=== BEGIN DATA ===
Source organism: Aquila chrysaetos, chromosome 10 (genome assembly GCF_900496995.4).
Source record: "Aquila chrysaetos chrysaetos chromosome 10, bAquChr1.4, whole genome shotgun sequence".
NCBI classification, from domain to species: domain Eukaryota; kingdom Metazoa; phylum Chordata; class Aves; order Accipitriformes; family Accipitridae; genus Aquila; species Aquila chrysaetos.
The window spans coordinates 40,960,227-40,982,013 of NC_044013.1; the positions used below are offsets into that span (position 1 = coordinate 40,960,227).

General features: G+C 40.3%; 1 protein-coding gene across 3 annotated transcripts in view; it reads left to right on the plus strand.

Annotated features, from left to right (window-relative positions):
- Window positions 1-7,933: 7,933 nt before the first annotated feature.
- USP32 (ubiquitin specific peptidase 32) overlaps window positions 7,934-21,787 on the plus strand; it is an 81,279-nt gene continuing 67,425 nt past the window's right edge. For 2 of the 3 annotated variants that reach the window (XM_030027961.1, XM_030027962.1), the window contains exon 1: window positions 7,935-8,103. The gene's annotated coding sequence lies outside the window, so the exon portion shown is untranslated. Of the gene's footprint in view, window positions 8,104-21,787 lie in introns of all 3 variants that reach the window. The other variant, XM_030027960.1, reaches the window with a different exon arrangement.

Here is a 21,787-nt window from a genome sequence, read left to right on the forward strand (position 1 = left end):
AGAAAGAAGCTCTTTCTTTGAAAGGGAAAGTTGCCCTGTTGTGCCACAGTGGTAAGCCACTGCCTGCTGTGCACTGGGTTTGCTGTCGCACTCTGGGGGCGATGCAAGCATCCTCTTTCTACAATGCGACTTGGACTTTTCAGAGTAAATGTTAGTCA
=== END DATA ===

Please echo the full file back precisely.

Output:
Source organism: Aquila chrysaetos, chromosome 10 (genome assembly GCF_900496995.4).
Source record: "Aquila chrysaetos chrysaetos chromosome 10, bAquChr1.4, whole genome shotgun sequence".
NCBI classification, from domain to species: domain Eukaryota; kingdom Metazoa; phylum Chordata; class Aves; order Accipitriformes; family Accipitridae; genus Aquila; species Aquila chrysaetos.
The window spans coordinates 40,960,227-40,982,013 of NC_044013.1; the positions used below are offsets into that span (position 1 = coordinate 40,960,227).

General features: G+C 40.3%; 1 protein-coding gene across 3 annotated transcripts in view; it reads left to right on the plus strand.

Annotated features, from left to right (window-relative positions):
- Window positions 1-7,933: 7,933 nt before the first annotated feature.
- USP32 (ubiquitin specific peptidase 32) overlaps window positions 7,934-21,787 on the plus strand; it is an 81,279-nt gene continuing 67,425 nt past the window's right edge. For 2 of the 3 annotated variants that reach the window (XM_030027961.1, XM_030027962.1), the window contains exon 1: window positions 7,935-8,103. The gene's annotated coding sequence lies outside the window, so the exon portion shown is untranslated. Of the gene's footprint in view, window positions 8,104-21,787 lie in introns of all 3 variants that reach the window. The other variant, XM_030027960.1, reaches the window with a different exon arrangement.

Here is a 21,787-nt window from a genome sequence, read left to right on the forward strand (position 1 = left end):
AGAAAGAAGCTCTTTCTTTGAAAGGGAAAGTTGCCCTGTTGTGCCACAGTGGTAAGCCACTGCCTGCTGTGCACTGGGTTTGCTGTCGCACTCTGGGGGCGATGCAAGCATCCTCTTTCTACAATGCGACTTGGACTTTTCAGAGTAAATGTTAGTCA